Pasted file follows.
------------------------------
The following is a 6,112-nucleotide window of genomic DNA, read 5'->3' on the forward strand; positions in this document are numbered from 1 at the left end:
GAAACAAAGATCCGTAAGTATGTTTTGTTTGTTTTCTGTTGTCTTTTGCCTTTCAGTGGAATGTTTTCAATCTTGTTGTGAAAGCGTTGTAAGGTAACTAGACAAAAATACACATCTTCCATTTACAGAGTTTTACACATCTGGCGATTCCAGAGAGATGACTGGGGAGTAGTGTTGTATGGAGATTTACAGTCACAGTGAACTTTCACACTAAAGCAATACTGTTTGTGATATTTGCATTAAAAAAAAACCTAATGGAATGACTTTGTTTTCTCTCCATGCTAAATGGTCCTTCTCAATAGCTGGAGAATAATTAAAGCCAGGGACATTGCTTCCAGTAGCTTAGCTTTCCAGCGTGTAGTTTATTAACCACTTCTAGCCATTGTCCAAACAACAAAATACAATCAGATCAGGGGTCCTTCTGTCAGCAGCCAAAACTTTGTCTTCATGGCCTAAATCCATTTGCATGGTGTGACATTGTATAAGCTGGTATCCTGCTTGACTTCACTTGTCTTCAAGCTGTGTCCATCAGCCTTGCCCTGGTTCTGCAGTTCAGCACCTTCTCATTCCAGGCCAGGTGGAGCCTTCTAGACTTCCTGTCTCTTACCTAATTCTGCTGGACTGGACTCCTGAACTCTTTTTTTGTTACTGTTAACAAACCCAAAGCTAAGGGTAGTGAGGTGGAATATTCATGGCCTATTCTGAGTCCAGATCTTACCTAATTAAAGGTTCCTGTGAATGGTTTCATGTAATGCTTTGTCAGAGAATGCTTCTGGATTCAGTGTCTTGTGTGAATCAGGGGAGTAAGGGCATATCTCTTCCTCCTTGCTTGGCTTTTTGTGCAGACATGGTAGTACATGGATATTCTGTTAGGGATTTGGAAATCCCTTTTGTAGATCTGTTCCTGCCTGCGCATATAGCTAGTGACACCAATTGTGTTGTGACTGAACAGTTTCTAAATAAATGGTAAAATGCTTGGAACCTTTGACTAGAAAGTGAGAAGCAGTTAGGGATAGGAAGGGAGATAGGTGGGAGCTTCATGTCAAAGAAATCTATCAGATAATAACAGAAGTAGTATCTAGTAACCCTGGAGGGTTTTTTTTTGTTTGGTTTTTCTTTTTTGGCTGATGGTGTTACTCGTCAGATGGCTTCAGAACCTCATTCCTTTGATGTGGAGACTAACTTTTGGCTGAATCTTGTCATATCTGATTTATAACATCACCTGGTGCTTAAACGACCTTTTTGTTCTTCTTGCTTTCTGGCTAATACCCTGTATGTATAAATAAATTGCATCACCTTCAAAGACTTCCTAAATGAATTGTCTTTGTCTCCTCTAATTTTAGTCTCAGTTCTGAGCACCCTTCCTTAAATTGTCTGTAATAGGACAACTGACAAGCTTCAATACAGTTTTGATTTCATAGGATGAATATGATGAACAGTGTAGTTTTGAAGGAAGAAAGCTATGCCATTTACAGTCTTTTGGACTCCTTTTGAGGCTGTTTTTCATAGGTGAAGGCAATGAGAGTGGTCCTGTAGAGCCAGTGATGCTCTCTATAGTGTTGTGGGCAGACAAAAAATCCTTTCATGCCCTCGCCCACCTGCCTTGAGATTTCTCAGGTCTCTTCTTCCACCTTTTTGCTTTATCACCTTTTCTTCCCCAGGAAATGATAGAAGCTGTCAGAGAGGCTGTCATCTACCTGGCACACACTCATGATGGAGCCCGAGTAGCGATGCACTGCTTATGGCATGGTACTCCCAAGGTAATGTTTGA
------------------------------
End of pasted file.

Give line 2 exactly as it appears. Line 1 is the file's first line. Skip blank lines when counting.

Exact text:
GAAACAAAGATCCGTAAGTATGTTTTGTTTGTTTTCTGTTGTCTTTTGCCTTTCAGTGGAATGTTTTCAATCTTGTTGTGAAAGCGTTGTAAGGTAACTAGACAAAAATACACATCTTCCATTTACAGAGTTTTACACATCTGGCGATTCCAGAGAGATGACTGGGGAGTAGTGTTGTATGGAGATTTACAGTCACAGTGAACTTTCACACTAAAGCAATACTGTTTGTGATATTTGCATTAAAAAAAAACCTAATGGAATGACTTTGTTTTCTCTCCATGCTAAATGGTCCTTCTCAATAGCTGGAGAATAATTAAAGCCAGGGACATTGCTTCCAGTAGCTTAGCTTTCCAGCGTGTAGTTTATTAACCACTTCTAGCCATTGTCCAAACAACAAAATACAATCAGATCAGGGGTCCTTCTGTCAGCAGCCAAAACTTTGTCTTCATGGCCTAAATCCATTTGCATGGTGTGACATTGTATAAGCTGGTATCCTGCTTGACTTCACTTGTCTTCAAGCTGTGTCCATCAGCCTTGCCCTGGTTCTGCAGTTCAGCACCTTCTCATTCCAGGCCAGGTGGAGCCTTCTAGACTTCCTGTCTCTTACCTAATTCTGCTGGACTGGACTCCTGAACTCTTTTTTTGTTACTGTTAACAAACCCAAAGCTAAGGGTAGTGAGGTGGAATATTCATGGCCTATTCTGAGTCCAGATCTTACCTAATTAAAGGTTCCTGTGAATGGTTTCATGTAATGCTTTGTCAGAGAATGCTTCTGGATTCAGTGTCTTGTGTGAATCAGGGGAGTAAGGGCATATCTCTTCCTCCTTGCTTGGCTTTTTGTGCAGACATGGTAGTACATGGATATTCTGTTAGGGATTTGGAAATCCCTTTTGTAGATCTGTTCCTGCCTGCGCATATAGCTAGTGACACCAATTGTGTTGTGACTGAACAGTTTCTAAATAAATGGTAAAATGCTTGGAACCTTTGACTAGAAAGTGAGAAGCAGTTAGGGATAGGAAGGGAGATAGGTGGGAGCTTCATGTCAAAGAAATCTATCAGATAATAACAGAAGTAGTATCTAGTAACCCTGGAGGGTTTTTTTTTGTTTGGTTTTTCTTTTTTGGCTGATGGTGTTACTCGTCAGATGGCTTCAGAACCTCATTCCTTTGATGTGGAGACTAACTTTTGGCTGAATCTTGTCATATCTGATTTATAACATCACCTGGTGCTTAAACGACCTTTTTGTTCTTCTTGCTTTCTGGCTAATACCCTGTATGTATAAATAAATTGCATCACCTTCAAAGACTTCCTAAATGAATTGTCTTTGTCTCCTCTAATTTTAGTCTCAGTTCTGAGCACCCTTCCTTAAATTGTCTGTAATAGGACAACTGACAAGCTTCAATACAGTTTTGATTTCATAGGATGAATATGATGAACAGTGTAGTTTTGAAGGAAGAAAGCTATGCCATTTACAGTCTTTTGGACTCCTTTTGAGGCTGTTTTTCATAGGTGAAGGCAATGAGAGTGGTCCTGTAGAGCCAGTGATGCTCTCTATAGTGTTGTGGGCAGACAAAAAATCCTTTCATGCCCTCGCCCACCTGCCTTGAGATTTCTCAGGTCTCTTCTTCCACCTTTTTGCTTTATCACCTTTTCTTCCCCAGGAAATGATAGAAGCTGTCAGAGAGGCTGTCATCTACCTGGCACACACTCATGATGGAGCCCGAGTAGCGATGCACTGCTTATGGCATGGTACTCCCAAGGTAATGTTTGA